How Long is
This is a very common question and an important question to ask. How long is medical school? There is a short and a long answer to this question.
The Short Answer
The short answer is four years.
Medical school itself is four years long. These years are composed of two years of "book work
" and two years of "clinical work
." There will likely be various times throughout the medical school curriculum that you are asking yourself "how long is medical school?"
Many people ask this during their first year of medical school. They wonder what they got themselves into! It's definitely a big transition from your undergraduate studies to your first year of medical school. It can be very intense, although it does depend somewhat on your school's grading system. At UCLA medical school, for example, the grading system is pass/fail. This took some of the edge off of the transition from undergraduate to the medical school curriculum. I could focus on learning more than scoring well on the test. The grading system is important in choosing a medical school. For more on how to choose the best medical schools for you, click here.
The first and second years of medical school are similar to what you are used to from undergrad. Subjects taught in medical school include anatomy, physiology, pathology, histology and pharmacology. These may be similar to classes you took as an undergrad. I suggest taking some of these subjects taught in medical school as an undergrad, even if they're not part of your premed major. Taking these classes will make it less frequent that you ask yourself "how long is medical school?"
Photo courtesy of anolobb
After your first two years of the medical school curriculum, you will enter the clinical years. During these years you are in the hospital taking care of patients. These are exciting years because you are doing what you signed up for when you decided to go to medical school. Third year is very difficult with many required rotations and lots of time in the hospital (6 days a week, 12+hours per day). Fourth year is more relaxed and you have the option to choose electives that interest you. Fourth year is kind of a reward for all of your hard work during third year! Your medical school curriculum is not complete.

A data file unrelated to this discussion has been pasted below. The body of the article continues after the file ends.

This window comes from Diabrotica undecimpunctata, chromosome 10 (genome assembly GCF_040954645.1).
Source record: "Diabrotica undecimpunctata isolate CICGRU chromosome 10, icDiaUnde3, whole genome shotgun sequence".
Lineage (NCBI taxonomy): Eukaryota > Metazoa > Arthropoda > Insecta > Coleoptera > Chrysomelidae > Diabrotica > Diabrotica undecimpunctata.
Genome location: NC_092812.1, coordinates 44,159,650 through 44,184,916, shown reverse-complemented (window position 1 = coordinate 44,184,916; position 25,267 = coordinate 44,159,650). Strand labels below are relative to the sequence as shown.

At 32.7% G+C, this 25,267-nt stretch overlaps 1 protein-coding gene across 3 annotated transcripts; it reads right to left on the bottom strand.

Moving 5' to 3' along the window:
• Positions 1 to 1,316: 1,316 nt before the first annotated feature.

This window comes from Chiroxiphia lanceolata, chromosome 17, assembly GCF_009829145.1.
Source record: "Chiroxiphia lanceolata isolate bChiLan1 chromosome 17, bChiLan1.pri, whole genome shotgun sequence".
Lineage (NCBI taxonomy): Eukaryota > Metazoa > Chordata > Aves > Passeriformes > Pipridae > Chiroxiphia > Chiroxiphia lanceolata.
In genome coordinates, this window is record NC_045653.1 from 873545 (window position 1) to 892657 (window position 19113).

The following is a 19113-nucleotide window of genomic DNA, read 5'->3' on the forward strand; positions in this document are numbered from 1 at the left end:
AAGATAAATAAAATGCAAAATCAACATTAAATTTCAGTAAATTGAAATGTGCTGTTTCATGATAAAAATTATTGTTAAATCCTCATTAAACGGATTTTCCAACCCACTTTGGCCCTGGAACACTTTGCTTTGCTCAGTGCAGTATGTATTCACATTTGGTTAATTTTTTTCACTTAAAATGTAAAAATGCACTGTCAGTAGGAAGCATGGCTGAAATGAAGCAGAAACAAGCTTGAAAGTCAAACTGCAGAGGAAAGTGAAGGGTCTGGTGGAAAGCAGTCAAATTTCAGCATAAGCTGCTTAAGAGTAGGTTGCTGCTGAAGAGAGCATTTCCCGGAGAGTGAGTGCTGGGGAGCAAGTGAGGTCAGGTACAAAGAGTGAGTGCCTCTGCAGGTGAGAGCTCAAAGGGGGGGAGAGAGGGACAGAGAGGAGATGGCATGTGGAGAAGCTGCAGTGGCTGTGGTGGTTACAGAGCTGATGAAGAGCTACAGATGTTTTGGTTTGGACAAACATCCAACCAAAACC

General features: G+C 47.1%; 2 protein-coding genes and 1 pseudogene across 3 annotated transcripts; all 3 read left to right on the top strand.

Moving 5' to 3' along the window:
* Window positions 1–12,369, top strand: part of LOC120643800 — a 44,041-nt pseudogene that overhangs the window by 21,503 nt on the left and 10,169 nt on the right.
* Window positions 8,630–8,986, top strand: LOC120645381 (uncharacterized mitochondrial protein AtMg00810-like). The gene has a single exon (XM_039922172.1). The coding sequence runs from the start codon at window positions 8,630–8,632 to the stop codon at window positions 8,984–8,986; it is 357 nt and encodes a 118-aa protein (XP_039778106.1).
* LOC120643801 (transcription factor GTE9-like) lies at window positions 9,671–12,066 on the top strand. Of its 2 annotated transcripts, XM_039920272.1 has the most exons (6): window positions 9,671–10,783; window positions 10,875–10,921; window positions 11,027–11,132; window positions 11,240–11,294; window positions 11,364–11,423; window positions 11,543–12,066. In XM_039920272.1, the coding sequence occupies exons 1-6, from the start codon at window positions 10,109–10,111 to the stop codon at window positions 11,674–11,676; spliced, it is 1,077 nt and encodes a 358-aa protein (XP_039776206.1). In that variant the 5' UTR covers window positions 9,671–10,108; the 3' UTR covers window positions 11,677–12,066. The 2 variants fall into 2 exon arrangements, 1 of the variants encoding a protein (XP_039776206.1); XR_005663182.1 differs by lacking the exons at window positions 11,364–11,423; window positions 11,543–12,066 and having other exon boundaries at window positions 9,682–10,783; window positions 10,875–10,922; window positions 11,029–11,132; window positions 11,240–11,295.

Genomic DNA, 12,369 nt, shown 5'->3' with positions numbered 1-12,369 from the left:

So, after those four years, you will have a medical degree. Congratulations! Are you now a doctor? Not quite.
The Long Answer
Now for the longer answer to "how long is medical school?" To receive your medical license, you must complete at least one year of medical residency following the medical school match. You must also pass usmle step 1, 2 and 3 to receive your medical license.
However, almost all medical school graduates do more than just the one year required to be a "general practitioner." They complete a medical residency.
This is when a "doctor" becomes a surgeon, a psychiatrist, a pediatrician, etc. There are many, many different fields to choose from. This is one of the nice things about medical training. You can choose the medical residency that's right for you. The residency you choose will have a large impact on the answer to the question "how long is medical school?"
Residency training programs range from 3 years for specialties like family medicine and emergency medicine to 7 years for neurosurgery. Most surgical specialties require 5 years of residency training after the four years of medical school. For more information about the different medical residency options and medical specialties, click here. You can choose the specialty in the top right corner. This is a great site that gives information about the length of training programs, the salary and how competitive the programs are to get into.
How long is medical school?
So, as you can see, medical school is a long, long process. Medical school itself is four years long, followed by anywhere from 3 to 7+ years of medical residency. So, before you decide to go to medical school, make sure that this is the career you want! When you do decide, go here to find out how to make yourself a great applicant.
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